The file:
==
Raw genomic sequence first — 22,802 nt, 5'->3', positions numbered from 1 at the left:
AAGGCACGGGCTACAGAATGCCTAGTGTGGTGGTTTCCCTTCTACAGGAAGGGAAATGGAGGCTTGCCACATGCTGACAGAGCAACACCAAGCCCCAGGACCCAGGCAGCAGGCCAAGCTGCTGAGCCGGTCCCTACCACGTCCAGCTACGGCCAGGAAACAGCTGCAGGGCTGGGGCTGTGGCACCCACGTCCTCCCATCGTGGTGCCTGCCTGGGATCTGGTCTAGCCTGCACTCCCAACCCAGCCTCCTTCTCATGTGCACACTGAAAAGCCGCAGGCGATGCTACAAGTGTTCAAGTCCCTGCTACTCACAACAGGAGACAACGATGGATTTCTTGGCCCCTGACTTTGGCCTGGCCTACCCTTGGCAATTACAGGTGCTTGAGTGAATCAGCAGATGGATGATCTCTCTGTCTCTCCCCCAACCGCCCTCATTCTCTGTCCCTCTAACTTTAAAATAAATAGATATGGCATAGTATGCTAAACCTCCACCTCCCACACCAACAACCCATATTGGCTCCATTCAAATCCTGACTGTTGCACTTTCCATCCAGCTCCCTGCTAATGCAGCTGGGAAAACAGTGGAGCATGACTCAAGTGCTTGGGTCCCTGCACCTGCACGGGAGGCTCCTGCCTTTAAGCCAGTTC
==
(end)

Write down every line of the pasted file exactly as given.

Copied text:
Raw genomic sequence first — 22,802 nt, 5'->3', positions numbered from 1 at the left:
AAGGCACGGGCTACAGAATGCCTAGTGTGGTGGTTTCCCTTCTACAGGAAGGGAAATGGAGGCTTGCCACATGCTGACAGAGCAACACCAAGCCCCAGGACCCAGGCAGCAGGCCAAGCTGCTGAGCCGGTCCCTACCACGTCCAGCTACGGCCAGGAAACAGCTGCAGGGCTGGGGCTGTGGCACCCACGTCCTCCCATCGTGGTGCCTGCCTGGGATCTGGTCTAGCCTGCACTCCCAACCCAGCCTCCTTCTCATGTGCACACTGAAAAGCCGCAGGCGATGCTACAAGTGTTCAAGTCCCTGCTACTCACAACAGGAGACAACGATGGATTTCTTGGCCCCTGACTTTGGCCTGGCCTACCCTTGGCAATTACAGGTGCTTGAGTGAATCAGCAGATGGATGATCTCTCTGTCTCTCCCCCAACCGCCCTCATTCTCTGTCCCTCTAACTTTAAAATAAATAGATATGGCATAGTATGCTAAACCTCCACCTCCCACACCAACAACCCATATTGGCTCCATTCAAATCCTGACTGTTGCACTTTCCATCCAGCTCCCTGCTAATGCAGCTGGGAAAACAGTGGAGCATGACTCAAGTGCTTGGGTCCCTGCACCTGCACGGGAGGCTCCTGCCTTTAAGCCAGTTC